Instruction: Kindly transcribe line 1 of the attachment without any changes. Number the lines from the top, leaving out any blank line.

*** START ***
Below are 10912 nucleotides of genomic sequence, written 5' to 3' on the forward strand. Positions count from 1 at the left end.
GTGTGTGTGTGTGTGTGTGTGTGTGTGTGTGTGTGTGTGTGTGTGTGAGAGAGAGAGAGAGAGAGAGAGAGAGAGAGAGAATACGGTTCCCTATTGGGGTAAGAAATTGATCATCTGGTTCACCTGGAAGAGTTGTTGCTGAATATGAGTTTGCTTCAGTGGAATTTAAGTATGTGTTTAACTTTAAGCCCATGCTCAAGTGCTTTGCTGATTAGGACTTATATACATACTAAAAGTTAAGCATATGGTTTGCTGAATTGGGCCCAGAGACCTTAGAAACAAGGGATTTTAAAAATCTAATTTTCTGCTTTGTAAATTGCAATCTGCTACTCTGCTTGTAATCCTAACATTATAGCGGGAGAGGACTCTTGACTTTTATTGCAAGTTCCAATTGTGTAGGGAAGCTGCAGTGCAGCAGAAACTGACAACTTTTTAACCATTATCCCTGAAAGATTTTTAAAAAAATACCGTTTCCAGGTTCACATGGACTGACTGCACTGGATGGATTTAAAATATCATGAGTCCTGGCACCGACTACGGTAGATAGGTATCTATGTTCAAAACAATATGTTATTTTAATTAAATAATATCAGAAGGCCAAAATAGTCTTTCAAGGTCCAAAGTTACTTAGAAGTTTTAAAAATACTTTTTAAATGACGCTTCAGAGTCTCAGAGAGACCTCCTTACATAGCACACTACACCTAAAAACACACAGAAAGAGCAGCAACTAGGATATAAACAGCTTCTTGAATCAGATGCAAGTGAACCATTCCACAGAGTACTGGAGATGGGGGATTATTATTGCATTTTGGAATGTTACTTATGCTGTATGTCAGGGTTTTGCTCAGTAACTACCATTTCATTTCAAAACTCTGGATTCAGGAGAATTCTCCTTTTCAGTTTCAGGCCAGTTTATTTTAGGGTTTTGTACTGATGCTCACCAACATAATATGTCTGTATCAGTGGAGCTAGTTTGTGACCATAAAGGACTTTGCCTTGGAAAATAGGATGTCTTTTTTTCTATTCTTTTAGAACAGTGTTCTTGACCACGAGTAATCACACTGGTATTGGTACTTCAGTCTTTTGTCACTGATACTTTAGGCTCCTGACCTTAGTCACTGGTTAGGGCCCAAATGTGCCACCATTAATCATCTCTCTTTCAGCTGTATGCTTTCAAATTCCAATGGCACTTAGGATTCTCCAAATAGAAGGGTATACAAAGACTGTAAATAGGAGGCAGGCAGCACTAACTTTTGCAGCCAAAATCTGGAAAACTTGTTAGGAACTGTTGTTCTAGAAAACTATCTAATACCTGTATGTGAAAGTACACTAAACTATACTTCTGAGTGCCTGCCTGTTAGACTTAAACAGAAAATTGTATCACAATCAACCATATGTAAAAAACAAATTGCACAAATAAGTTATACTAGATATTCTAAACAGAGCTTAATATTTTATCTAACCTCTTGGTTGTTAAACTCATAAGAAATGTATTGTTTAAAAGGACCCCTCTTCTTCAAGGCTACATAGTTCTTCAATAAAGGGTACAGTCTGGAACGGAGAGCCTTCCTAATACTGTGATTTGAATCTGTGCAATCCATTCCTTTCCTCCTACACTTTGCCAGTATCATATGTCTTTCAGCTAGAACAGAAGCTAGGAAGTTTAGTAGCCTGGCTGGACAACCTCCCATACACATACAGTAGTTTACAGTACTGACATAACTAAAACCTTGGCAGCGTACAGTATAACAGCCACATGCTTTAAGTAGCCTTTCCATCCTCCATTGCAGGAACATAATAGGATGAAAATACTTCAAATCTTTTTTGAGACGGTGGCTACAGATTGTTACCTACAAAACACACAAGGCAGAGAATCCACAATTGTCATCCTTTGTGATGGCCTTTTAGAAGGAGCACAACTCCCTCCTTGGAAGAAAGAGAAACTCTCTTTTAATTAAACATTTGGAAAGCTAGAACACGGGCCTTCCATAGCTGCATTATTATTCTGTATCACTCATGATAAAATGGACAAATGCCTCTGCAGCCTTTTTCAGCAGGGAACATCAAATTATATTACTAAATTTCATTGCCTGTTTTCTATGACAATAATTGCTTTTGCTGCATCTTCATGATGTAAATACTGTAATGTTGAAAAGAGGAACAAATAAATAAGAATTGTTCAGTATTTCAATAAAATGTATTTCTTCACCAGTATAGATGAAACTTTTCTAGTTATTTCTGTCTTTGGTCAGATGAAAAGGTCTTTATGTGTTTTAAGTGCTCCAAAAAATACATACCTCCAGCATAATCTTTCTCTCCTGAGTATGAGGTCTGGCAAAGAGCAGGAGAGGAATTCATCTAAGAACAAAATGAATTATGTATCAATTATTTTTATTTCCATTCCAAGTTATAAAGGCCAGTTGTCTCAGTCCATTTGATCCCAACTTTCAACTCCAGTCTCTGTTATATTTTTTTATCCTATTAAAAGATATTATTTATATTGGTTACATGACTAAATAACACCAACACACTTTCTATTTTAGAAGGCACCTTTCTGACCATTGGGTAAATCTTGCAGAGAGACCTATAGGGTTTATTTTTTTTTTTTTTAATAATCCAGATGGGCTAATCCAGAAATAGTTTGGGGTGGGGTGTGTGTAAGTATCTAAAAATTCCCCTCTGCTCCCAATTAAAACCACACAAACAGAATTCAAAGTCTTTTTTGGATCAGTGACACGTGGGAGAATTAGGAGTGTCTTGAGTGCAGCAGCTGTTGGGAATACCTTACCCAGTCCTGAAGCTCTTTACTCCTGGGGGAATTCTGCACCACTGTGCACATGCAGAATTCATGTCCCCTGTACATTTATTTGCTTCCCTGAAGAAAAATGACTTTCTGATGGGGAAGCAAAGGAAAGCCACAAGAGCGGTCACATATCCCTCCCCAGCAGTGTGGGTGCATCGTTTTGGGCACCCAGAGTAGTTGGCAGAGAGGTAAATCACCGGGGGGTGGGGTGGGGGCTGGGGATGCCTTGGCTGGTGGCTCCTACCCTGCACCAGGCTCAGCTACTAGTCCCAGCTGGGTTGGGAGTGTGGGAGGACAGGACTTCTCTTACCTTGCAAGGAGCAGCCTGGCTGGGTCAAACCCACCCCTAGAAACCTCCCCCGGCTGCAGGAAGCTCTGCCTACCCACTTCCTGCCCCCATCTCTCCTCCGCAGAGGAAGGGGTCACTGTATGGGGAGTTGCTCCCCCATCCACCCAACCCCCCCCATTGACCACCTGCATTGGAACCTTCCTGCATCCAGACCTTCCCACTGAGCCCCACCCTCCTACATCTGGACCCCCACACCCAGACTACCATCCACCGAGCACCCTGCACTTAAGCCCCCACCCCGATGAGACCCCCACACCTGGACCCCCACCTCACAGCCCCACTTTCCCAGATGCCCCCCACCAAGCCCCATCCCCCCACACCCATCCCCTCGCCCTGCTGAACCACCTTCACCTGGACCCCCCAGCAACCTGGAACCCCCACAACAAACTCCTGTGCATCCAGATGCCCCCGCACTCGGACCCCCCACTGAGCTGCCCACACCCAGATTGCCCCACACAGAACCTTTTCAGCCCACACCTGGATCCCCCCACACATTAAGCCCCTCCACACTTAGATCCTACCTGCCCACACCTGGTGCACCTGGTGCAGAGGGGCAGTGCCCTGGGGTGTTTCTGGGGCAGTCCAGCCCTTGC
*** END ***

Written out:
Below are 10912 nucleotides of genomic sequence, written 5' to 3' on the forward strand. Positions count from 1 at the left end.